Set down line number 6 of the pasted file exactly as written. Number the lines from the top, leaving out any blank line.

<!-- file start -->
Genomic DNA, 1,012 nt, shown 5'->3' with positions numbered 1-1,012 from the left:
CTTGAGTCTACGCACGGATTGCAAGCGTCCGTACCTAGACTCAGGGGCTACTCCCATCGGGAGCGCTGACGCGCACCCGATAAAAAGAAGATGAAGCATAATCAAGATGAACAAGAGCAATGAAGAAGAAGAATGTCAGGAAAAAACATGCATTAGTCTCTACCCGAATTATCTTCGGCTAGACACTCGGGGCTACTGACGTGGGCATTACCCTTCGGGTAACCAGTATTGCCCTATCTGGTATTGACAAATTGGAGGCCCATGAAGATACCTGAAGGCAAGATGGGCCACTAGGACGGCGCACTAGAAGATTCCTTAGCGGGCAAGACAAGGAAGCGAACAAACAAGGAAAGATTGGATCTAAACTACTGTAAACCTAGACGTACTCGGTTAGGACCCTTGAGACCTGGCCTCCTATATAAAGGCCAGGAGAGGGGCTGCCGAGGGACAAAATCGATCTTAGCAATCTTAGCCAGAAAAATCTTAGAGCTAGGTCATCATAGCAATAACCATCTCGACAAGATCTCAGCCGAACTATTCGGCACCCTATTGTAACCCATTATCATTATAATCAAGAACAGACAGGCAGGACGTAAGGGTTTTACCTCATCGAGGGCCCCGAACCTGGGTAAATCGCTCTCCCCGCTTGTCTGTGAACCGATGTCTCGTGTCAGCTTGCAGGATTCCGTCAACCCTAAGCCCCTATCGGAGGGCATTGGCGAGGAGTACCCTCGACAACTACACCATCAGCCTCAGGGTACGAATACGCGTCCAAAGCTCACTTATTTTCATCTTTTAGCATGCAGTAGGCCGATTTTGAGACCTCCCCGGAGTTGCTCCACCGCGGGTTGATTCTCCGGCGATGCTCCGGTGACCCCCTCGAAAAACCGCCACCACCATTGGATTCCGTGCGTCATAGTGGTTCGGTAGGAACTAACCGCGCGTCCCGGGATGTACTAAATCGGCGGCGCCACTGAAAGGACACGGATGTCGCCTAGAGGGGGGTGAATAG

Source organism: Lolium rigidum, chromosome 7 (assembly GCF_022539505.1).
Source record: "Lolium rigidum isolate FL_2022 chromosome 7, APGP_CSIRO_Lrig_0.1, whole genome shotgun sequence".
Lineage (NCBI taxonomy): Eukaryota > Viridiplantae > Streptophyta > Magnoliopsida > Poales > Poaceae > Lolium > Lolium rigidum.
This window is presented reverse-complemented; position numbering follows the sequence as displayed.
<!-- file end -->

This window is presented reverse-complemented; position numbering follows the sequence as displayed.